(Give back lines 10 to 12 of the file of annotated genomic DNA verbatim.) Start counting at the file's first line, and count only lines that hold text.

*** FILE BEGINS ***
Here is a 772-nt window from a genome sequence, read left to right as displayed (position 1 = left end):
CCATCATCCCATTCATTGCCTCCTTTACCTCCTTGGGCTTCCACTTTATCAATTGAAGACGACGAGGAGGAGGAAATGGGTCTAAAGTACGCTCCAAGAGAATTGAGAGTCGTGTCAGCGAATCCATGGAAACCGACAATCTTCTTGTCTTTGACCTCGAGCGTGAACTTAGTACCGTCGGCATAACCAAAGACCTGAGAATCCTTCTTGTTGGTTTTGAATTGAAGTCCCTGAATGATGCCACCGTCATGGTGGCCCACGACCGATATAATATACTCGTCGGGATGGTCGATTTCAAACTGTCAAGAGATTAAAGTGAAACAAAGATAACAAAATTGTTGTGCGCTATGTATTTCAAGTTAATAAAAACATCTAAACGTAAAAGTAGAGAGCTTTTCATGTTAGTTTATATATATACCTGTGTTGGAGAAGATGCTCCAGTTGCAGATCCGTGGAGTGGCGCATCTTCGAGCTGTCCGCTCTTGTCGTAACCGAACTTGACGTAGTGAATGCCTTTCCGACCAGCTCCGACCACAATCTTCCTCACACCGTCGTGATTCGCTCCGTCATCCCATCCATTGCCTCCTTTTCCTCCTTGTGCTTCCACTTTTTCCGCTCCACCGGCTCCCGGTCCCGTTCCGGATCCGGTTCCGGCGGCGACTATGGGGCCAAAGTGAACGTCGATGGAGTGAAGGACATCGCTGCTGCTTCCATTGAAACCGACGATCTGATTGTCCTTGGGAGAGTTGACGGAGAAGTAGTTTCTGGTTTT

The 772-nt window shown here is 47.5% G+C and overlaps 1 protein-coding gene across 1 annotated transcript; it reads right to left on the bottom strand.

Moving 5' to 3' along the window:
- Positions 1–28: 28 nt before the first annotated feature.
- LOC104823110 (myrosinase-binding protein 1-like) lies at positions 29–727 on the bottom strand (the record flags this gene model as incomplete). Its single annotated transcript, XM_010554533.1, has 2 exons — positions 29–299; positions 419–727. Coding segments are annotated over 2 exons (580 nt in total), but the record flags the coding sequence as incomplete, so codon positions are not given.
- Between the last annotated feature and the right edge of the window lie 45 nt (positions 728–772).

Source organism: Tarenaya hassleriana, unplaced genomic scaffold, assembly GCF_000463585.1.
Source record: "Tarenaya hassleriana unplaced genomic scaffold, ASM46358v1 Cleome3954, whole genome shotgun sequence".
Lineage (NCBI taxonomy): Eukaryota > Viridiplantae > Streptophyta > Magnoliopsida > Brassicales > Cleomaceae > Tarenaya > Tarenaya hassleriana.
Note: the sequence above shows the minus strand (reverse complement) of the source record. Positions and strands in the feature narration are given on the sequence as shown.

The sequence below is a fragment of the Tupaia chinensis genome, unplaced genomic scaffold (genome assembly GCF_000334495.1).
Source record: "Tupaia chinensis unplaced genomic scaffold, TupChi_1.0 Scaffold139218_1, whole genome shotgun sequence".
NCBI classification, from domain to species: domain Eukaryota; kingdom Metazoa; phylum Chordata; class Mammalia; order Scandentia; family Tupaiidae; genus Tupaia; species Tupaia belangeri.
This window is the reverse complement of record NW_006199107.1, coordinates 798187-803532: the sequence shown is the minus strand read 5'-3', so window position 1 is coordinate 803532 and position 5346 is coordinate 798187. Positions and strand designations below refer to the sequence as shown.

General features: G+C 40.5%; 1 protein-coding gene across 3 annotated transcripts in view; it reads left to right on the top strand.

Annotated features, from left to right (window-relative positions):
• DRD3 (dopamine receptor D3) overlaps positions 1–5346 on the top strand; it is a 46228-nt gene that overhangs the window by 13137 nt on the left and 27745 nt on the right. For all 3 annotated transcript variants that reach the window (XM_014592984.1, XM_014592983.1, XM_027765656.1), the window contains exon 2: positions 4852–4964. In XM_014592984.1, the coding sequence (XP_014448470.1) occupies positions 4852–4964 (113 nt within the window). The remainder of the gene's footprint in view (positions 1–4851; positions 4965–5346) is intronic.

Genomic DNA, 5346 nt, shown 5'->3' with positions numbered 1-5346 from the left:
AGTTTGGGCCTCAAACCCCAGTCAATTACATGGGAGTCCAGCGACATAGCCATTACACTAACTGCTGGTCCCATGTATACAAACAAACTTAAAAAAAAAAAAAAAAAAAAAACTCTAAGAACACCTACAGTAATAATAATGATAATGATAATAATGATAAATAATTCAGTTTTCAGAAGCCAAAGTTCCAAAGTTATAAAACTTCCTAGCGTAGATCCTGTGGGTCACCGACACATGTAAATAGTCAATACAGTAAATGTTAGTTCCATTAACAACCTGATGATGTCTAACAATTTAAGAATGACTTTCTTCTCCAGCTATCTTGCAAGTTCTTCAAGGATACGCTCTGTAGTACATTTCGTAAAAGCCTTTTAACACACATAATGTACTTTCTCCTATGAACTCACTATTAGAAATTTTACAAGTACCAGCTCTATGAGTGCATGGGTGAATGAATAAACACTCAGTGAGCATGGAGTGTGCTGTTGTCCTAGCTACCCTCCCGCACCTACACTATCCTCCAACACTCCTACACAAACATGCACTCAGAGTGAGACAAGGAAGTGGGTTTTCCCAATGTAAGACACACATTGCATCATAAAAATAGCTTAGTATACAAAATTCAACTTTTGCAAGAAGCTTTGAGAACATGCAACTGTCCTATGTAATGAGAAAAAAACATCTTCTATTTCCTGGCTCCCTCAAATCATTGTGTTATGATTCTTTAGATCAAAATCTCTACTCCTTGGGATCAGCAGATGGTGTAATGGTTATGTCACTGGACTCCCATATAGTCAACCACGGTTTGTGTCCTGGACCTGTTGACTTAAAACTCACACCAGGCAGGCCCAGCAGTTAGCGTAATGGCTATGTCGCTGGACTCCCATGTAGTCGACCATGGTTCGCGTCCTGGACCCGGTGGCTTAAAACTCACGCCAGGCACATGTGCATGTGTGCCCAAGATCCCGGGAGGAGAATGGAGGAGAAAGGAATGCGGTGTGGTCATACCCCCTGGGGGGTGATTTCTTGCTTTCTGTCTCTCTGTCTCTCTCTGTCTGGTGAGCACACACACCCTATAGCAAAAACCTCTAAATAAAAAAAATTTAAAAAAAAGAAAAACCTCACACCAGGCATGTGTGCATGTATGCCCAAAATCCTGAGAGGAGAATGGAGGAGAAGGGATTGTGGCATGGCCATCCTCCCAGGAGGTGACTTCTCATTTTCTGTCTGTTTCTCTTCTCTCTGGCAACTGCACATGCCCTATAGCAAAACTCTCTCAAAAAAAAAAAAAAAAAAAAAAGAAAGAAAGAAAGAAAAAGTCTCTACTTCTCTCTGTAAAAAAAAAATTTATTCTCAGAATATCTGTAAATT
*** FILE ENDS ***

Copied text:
Lineage (NCBI taxonomy): Eukaryota > Viridiplantae > Streptophyta > Magnoliopsida > Brassicales > Cleomaceae > Tarenaya > Tarenaya hassleriana.
Note: the sequence above shows the minus strand (reverse complement) of the source record. Positions and strands in the feature narration are given on the sequence as shown.

The sequence below is a fragment of the Tupaia chinensis genome, unplaced genomic scaffold (genome assembly GCF_000334495.1).